Listen carefully during these initial discussions of holiday plans. Be clear with each person that you are not able to commit right now, and that you will have another conversation very soon to make solid plans with them. Right now, you are gathering information that will allow you to ascertain how much overlap exists between what everyone wants and what you can realistically deliver. The goal is for each person to have their core needs met, for their most important priorities around the holidays.
Tip Three: Make a list of everything everyone is asking of you during the holidays, identify any conflicts, and think over carefully what compromises may be possible.
Karen’s girlfriend Helen didn’t care about Christmas but loved the Solstice and wanted to go to several events and rituals together on Dec 20, 21, and 22nd. Her other partner Janet wanted her to drive all day with her on Dec 23rd to spend Christmas Eve and Christmas Day with her family. Karen said she “just got lucky,” as she was able to comfortably meet the needs of both partners and of her family.
Most poly people find that their partners have conflicting desires for holiday time. Often, two partners both want you to spend Thanksgiving dinner, Christmas Eve, Christmas morning, or New Year’s Eve with them. You may have to go back to each one and ask which one is their number one priority, and suggest picking one of those holidays and agreeing to give up another. It is also sometimes possible to divide your time on a given holiday, such as having Christmas morning with one partner and the rest of the day with another, or New Year’s Eve with one partner and New Year’s Day with the other. However, some people feel insulted or abandoned if they spend part of a holiday with you and then leave to be with another partner. They may prefer to forfeit any time with you on that particular holiday, and instead have you dedicate a different holiday completely to them. Jasmine said, “I felt too much like ‘the other woman’ when he had Christmas Eve dinner with me and my family and then rushed off at 9:00 PM to spend the night with his wife and have Christmas morning with her. Next year, I would prefer that he reserve either Christmas or New Year’s for me, and not have to share him time with anyone else that day.”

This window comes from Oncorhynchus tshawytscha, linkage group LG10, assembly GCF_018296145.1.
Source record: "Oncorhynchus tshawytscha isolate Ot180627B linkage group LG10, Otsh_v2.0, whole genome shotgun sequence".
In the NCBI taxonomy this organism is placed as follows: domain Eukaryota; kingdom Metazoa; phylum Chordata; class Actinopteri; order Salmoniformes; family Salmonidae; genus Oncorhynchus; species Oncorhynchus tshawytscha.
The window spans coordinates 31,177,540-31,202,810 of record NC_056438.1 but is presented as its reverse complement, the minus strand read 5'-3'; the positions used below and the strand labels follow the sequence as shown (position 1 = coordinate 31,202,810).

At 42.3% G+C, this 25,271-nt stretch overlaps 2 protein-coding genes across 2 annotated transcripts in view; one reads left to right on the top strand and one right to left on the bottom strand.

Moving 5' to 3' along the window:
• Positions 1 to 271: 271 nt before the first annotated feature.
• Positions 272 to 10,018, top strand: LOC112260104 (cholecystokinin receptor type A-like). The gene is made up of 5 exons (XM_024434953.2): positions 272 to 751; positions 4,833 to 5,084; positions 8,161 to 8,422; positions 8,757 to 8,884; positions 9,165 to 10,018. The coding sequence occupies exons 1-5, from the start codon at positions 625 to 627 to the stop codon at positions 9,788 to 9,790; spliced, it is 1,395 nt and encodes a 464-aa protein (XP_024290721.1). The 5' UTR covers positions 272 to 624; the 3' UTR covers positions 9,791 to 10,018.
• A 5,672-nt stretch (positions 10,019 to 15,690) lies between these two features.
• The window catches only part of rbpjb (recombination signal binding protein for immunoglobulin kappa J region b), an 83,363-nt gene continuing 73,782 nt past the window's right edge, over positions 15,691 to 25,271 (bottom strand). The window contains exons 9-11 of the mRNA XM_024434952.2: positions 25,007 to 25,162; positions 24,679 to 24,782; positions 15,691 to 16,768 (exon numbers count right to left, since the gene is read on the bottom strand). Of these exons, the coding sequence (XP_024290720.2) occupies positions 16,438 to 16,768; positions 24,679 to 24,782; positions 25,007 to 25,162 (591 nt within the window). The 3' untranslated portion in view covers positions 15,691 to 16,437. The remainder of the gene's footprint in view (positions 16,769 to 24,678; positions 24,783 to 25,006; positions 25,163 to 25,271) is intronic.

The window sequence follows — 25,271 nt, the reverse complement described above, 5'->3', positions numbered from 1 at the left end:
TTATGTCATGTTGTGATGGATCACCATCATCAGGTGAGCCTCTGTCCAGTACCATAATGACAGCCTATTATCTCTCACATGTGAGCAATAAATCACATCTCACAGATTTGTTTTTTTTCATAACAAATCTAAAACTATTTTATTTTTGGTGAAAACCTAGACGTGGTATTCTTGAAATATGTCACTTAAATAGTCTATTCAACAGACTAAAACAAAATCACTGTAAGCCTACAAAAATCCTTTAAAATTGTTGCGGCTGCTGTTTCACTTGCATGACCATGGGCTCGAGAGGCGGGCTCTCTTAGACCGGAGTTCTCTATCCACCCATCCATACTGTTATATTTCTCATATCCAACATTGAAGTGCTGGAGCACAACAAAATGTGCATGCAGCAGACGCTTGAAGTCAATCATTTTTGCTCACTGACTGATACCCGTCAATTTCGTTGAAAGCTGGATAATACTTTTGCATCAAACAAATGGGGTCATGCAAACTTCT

Tip Four: Clarify expectations about any holiday gift traditions
Many poly people want to exchange gifts with their partners for Hanukkah, Solstice, and/or Christmas, while many others hate the commercialism of these holidays, don’t have the time or money to buy gifts, or just hate shopping. This can create a lot of stress, resentment, and disappointment if you make the wrong assumptions about whether gifts are expected, and if so, what is the appropriate amount of money to spend, and what kind of gift is desired.